Indeed, key lawmakers such as Stumbo, Senate Republican Floor Leader Dan Kelly of Springfield and House Education Chairman Carl Rollins, D-Midway, told the Herald-Leader that such proposals were not on their agendas.

King, however, said one of his top priorities in the coming weeks is to hammer out a standardized system to calculate tuition rates for the universities.

"What I hope we can accomplish is a set of criteria that the presidents accept, that the CPE board accepts and hopefully the legislature has confidence in as an appropriate way to evaluate tuition," King said.

The results would be different based on the size of the campus, student demographics and financial aid availability, as well as the schools' different missions. UK and the University of Louisville are research-focused schools while others are regional general education universities.

"The real thing that will be beneficial to the university is to have a predictable funding process and for the universities to have a predictable tuition process," said UK President Lee T. Todd Jr. "The ups and downs of the budget we receive from the state are hard to manage."

For most universities, including UK, state funding has remained stagnant in recent years, which they say has forced them to rely more on tuition.

Todd notes that the state legislature used the 1997 higher education reforms to charge UK with becoming a Top 20 national research university. That doesn't happen without money to pay top-flight professors and technical staff, Todd said.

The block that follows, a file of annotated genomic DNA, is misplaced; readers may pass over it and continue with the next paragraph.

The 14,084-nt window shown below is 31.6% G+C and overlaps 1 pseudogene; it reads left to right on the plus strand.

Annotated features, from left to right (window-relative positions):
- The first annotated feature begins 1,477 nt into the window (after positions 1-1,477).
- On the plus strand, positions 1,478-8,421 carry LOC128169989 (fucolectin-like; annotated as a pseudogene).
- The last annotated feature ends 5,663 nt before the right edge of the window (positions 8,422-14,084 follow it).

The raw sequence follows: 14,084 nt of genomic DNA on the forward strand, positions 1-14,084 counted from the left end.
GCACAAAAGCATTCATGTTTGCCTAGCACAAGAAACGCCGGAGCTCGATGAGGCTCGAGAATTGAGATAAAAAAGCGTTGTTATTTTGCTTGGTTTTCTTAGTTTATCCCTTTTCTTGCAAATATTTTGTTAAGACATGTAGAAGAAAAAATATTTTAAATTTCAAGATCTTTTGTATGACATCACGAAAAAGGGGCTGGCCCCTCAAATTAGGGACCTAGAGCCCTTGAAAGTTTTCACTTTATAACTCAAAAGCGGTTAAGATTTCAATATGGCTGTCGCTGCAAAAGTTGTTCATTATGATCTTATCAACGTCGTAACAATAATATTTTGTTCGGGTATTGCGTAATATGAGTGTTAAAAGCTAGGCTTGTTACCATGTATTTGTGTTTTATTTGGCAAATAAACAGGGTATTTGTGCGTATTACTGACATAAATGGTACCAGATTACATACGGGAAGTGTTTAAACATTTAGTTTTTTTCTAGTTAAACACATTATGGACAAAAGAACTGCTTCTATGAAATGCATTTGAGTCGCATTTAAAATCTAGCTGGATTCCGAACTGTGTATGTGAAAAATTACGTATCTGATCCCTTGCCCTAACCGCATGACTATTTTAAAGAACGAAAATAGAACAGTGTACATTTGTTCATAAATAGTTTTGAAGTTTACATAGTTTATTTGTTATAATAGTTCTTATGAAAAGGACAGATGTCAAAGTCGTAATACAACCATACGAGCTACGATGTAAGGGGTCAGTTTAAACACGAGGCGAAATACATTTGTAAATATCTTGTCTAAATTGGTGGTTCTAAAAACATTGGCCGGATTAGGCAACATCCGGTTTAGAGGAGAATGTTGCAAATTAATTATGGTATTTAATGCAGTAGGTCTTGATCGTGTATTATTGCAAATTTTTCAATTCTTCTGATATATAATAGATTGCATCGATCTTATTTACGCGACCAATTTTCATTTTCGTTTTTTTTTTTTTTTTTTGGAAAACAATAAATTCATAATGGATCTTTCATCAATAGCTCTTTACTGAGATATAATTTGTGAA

That's why he said it's unfair for lawmakers to criticize the university for raising tuition beyond the rate of increase in the Consumer Price Index.

"We like for people to understand that if they want us to be a (Consumer Price Index) university, we can be a CPI university, but we'll never be Top 20," he said.

These initial arguments over funding and tuition rates only underscore the sticky web King is walking into.

He also must help repair the Council on Postsecondary Education's image problem among university presidents and lawmakers.

University leaders have said some previous council leaders were too meek in their efforts to secure funding from the legislature.

Lawmakers have complained that the council and its board have failed to keep the colleges accountable in certain areas.

"Some members of the General Assembly leadership have ignored the CPE's work, and some of the presidents have made end-runs around the CPE to lobby lawmakers directly," said Kelly, the Republican Senate leader.

When asked what Kelly's expectations for the council are this session, he said, "At this point, I don't have any."

Still, King won't be alone in rehabilitating the council's image and place. Former Gov. Paul Patton is the council's new chairman.

Patton, the author of the 1997 higher education reforms, has said the council must return its focus to bolstering the quality of education — not just quantity.

In addition to helping the council re-engage, Patton has served as a sponsor of sorts for King, introducing him to lawmakers and state officials during last week's trip to the Capitol.

"We're on the same team," Patton said after being elected chairman Jan. 16. "And we're going to work together to accomplish the goals that this commonwealth has said it wanted to accomplish."